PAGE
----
So, is this folk music or not? The elves are equivocal. Il Sogno di Devi starts fairly quietly with a folkish mix of mandolin and violin but half way through strident electric guitar notes cut in, transforming it into a kind of prog/rock/folk instrumental. It pleases Crotchety man immensely. And the Unfolk album has plenty more of his highly original folk-based material, too. Alessandro Monti is the most exciting discovery to come from the Burning Shed EP.

The final track on the EP is a dance/trance piece by UXB, an outfit led by the other proprietor of Burning Shed, Pete Morgan. It’s not the sort of thing that usually appeals to Crotchety Man’s inner critic but Slow rolls and rumbles along most agreeably. Once again, the elves have failed to come up with any further information beyond the fact that Morgan plays bass and keyboards. The Burning Shed website does, however, have a free download of an excerpt from a remix of one of UXB‘s tracks if anyone wants to explore it.

logo wall

So, what have we got in return for registering with the Burning Shed website? Eleven tracks, only two duds (those by Old Fire and Rhys Marsh) and still over an hour’s worth of music worthy of joining the ever growing Crotchety collection. Plus, an introduction to several interesting artists. A bargain says old Crotchety Man.


A Kaleidoscope of Rainbows

rainbow stars

Before we get into the new year in earnest here’s a belated Album of the Month post originally scheduled for December 2017. The album in question is called A Kaleidoscope of Rainbows and it was one of my first forays into the hinterlands of jazz.

I must have bought this record in the late seventies before CDs were invented and long before the Internet became available to the ordinary citizen. It was a time when good new music was hard to find and Crotchety Man had to resort to speculative purchases to satisfy his cravings. The Kaleidoscope was just such a leap in the dark. Although ‘dark’ is a rather peculiar word to use for an album whose title describes shifting multi-coloured shapes reflected in a mirrored tube held up to the light.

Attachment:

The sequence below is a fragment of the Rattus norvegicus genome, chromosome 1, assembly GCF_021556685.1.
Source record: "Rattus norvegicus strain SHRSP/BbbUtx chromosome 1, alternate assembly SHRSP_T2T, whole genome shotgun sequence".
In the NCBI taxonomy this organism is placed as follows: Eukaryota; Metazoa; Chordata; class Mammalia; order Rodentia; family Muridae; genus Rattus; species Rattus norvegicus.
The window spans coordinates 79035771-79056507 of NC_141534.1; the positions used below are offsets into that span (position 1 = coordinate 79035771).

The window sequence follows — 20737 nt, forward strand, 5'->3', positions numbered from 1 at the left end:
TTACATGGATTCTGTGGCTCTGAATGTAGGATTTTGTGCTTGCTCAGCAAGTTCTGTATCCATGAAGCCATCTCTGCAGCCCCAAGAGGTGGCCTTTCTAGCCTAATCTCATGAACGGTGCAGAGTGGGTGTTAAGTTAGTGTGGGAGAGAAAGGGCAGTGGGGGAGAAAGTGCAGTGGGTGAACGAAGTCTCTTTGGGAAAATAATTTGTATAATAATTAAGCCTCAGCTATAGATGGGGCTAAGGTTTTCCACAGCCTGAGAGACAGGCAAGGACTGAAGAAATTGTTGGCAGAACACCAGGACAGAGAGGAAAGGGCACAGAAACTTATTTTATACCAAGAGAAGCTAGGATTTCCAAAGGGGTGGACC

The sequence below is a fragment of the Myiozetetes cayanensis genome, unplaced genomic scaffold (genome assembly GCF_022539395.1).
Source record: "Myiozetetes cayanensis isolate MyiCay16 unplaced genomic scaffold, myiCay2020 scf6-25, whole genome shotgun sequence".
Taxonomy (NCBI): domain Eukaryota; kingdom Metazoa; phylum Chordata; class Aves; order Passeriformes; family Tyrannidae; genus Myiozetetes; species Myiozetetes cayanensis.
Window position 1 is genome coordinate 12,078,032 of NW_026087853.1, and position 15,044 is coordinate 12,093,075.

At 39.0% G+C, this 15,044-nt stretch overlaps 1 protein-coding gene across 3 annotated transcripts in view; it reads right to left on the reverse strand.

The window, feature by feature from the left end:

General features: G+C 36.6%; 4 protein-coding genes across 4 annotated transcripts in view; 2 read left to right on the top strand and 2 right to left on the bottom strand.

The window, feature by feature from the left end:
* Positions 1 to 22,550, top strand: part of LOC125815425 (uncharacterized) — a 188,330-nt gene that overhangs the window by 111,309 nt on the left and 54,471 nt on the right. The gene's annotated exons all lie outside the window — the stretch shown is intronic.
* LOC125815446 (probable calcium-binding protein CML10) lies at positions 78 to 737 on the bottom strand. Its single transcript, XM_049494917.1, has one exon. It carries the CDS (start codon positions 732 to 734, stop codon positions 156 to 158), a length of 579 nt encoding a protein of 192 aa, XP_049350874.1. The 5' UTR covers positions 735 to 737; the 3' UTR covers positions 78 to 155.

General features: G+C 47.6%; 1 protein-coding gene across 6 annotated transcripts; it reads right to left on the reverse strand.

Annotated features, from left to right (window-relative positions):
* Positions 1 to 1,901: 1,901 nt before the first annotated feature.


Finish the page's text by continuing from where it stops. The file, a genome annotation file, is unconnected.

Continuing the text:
It was the record cover that compelled the plunge into the unknown. On the front there was a shimmering rainbow galaxy viewed through a mysterious wisp of smoke. It is still one of my favourite pieces of album artwork. Although, looking at it again today, I wonder what the dark foreground shape might be: the silhouette of a human body, a near-Earth asteroid or just a potato waiting for the chipper and the deep fat fryer?

In contrast, the back cover was almost entirely monochrome, consisting mainly of black text on white paper listing the tracks and musicians, carrying the copyright notices and giving a little information about Neil Ardley, the composer, and the compositions on the disc. Intriguingly the inspiration for the album came from a form of Balinese gamelan music, which uses a five note scale. The seven main tracks on the album emerged from  Ardley’s exploration of this scale. (There was probably also something about rainbows but I no longer have the vinyl and haven’t been able to check.)

Among the musicians the names of Barbara Thompson and Ian Carr stood out. They were both well respected jazz instrumentalists and their contributions served to reassure Crotchety Man that this record would not disappoint. So, on the strength of the artwork, the blurb and the personnel, the Kaleidoscope was added to my small collection of LPs. And it sparkled like bright sunbeams reflected in falling drops of rain.


The Kaleidoscope of Rainbows is an album that begs to be played all the way through, from Prologue, through the seven Rainbows to the Epilogue. Like a box of tasty chocolates one bite is never enough and it’s impossible to play one track without drooling over the others. Some tunes are soft and soothing, others have a certain funky piquancy. None are bitter. All are food for the soul.

Unlike chocolates this album has no ‘best before’ date; it sounds as good today as it did 40 years ago. And, fortunately, you can’t overdose on rainbows.


Earthworks/All Heaven …

fall of rebel angels

All heaven breaks loose on Earth’s sordid works

Sit up straight and pay attention, everyone, because if you don’t what follows will be terribly confusing. For this Album of the Month piece I’m going to review two albums by Bill Bruford’s Earthworks. Yes, Smithers minor, this is cheating but it provides a partial solution to a difficult problem. You see, I am very familiar with All Heaven Let Loose and I really want to blog about it but I can only find one track from that album anywhere online (see below).